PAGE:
Segmented circles/curves

When circles are drawn they appear segmented. How then, can where 2 circles intersect be accurately pin pointed if only segmented lines are showing? I think there is a way you ca reset the screen but have forgotten how? (Occaisonal user returning)

You can increase the number of segments and get a closer approximation of perfect, but they will never be perfect arcs and the intersection location may never be mathematically pin point perfect. I believe you can rotate a circle/arc so one of the apexes between the segments is oriented in a way to get something close to actual though. My understanding is the apexes represent the actual diameter.

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This plugin (Extension) might helps:
https://sketchucation.com/pluginstore?pln=TrueTangents

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or this one (shamelessly one of mine)
https://sketchucation.com/pluginstore?pln=Circle_Intersect

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I use @slbaumgartner’s Circle Intersect frequently, it is very handy!

Thank you, but is that on Pro? Because I can’t find it in any of the Menus. I’m on Sketchup Free.

@2no Your profile indicates that you use SketchUp Pro 2018, which is a desktop native version of SketchUp (and which does support the installation of extensions, such as Circle Intersect). SketchUp Free is one of the web-based versions of SketchUp. The web-based versions to not support any extensions at the moment. I imagine that support for extensions will be added to the web-based versions in a year or two, but not yet. [Edited to correct a typo.]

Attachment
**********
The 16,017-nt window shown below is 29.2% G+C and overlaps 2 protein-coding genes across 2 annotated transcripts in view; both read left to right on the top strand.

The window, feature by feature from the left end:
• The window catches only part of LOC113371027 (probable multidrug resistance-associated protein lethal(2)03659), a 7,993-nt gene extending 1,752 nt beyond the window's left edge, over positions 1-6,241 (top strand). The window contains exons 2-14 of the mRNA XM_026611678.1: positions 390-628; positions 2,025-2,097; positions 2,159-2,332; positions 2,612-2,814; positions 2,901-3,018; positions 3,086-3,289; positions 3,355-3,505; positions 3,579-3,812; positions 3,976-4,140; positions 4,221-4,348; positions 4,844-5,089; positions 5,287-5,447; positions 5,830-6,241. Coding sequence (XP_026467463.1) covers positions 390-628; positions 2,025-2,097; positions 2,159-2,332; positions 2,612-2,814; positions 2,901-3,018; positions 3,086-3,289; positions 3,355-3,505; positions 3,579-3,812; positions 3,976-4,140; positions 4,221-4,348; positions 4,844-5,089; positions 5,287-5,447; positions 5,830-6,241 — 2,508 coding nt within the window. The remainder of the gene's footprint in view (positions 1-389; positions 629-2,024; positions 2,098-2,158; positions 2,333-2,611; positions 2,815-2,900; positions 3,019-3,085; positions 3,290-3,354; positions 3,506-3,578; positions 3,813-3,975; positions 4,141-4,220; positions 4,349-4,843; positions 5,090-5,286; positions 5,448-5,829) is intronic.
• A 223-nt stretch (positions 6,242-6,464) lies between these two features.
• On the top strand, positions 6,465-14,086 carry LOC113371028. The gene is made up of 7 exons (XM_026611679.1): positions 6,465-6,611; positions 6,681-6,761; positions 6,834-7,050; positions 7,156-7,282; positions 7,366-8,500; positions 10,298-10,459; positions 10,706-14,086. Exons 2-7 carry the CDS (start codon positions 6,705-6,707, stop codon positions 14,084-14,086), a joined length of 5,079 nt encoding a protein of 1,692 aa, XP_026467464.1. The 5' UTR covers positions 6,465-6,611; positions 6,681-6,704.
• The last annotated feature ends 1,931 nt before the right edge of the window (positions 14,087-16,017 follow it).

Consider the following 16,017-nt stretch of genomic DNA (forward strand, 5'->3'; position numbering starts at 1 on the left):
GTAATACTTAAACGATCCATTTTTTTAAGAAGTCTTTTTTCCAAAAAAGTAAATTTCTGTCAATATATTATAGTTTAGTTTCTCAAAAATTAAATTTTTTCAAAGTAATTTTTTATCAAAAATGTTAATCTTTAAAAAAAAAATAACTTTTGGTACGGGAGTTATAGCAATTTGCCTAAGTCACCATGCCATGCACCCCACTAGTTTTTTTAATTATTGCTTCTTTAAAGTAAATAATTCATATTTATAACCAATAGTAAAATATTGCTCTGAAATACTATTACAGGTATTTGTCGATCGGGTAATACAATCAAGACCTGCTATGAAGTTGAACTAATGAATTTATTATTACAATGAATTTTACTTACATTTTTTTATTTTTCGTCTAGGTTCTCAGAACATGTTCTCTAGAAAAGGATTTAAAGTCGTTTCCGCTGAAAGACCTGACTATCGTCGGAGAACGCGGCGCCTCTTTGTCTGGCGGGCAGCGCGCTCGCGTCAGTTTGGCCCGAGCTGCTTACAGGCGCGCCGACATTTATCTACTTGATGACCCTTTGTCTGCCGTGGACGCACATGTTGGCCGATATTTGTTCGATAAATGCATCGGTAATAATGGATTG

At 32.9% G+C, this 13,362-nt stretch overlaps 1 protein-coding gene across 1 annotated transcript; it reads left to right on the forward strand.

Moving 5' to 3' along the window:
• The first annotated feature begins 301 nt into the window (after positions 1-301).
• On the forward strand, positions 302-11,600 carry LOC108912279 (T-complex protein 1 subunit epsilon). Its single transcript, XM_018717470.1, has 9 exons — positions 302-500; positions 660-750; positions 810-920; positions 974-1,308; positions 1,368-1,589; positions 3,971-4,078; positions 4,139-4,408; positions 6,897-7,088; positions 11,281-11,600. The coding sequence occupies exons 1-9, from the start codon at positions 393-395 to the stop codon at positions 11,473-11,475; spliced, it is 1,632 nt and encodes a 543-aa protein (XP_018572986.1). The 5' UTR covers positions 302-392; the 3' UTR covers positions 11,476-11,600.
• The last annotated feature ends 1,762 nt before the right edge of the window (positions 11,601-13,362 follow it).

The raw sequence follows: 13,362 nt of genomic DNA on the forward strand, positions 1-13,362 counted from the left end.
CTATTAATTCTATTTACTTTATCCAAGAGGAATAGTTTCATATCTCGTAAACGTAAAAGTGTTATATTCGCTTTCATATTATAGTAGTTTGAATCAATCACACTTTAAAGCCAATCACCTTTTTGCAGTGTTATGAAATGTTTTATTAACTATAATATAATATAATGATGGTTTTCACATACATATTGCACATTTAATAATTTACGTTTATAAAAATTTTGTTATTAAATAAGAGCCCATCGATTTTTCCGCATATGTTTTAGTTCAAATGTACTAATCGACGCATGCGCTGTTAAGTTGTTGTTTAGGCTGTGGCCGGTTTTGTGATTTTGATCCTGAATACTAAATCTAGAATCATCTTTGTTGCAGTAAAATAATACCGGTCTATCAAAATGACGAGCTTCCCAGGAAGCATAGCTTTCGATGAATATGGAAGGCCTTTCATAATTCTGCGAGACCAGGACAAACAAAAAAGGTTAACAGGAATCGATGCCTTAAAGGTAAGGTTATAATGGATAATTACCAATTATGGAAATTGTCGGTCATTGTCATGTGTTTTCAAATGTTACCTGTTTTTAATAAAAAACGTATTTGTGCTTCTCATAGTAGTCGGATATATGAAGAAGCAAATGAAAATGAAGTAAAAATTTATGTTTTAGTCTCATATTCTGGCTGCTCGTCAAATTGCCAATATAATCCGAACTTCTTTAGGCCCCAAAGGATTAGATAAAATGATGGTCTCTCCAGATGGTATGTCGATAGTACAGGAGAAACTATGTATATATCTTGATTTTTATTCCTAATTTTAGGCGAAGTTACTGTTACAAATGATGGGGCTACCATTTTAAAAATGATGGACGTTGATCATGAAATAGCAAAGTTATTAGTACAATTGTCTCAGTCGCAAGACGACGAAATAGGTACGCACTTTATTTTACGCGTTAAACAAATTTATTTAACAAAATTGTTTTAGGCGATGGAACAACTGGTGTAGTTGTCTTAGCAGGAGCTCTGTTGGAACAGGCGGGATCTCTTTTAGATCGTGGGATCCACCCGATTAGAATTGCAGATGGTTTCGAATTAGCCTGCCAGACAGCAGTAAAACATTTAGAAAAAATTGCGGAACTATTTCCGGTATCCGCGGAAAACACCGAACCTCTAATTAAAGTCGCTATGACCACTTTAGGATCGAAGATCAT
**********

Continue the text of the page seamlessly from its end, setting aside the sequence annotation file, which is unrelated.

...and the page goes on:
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My Sketchup Pro expired so reverted to Free. Thanks. Such extesions should be a fundametal part of this as it is mad that you can’t verify exact points due to segmentation!

It isn’t ‘mad’ that you can’t. It’s just a manifestation of the way SketchUp was designed from its inception as an edge and face modeller, that generates surfaces from straight edges.

But if you can get round it due to extensions, why not include that as fudamental?

Only because the designers want to keep it simple, and mainly provide only the tools that almost everyone wants to use, I think.

Specialised things that most people don’t want or need aren’t added, so as to keep the overall interface as clean and simple as possible.

That seems to be the design philosophy, anyway.

For example, I’ve used Sketchup for over ten years for theatre set drawing and design, and detailed drawings, and for standalone woodworking. I’ve never needed to intersect circles precisely in over ten years of use.

You need it, there’s a plugin for it. I don’t need it, so it doesn’t get in my way, because I don’t have the plugin.

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Thank you. Does this work for SketchUp Free or ? I have only Free version. I’m not sure how to install it. I found Preferences but no “Install”. I used AutoCad years ago and find SketchUp quite easy though I think my brain stopped at 70 years old… it’s OK for you youngsters… Please do tell how I can install!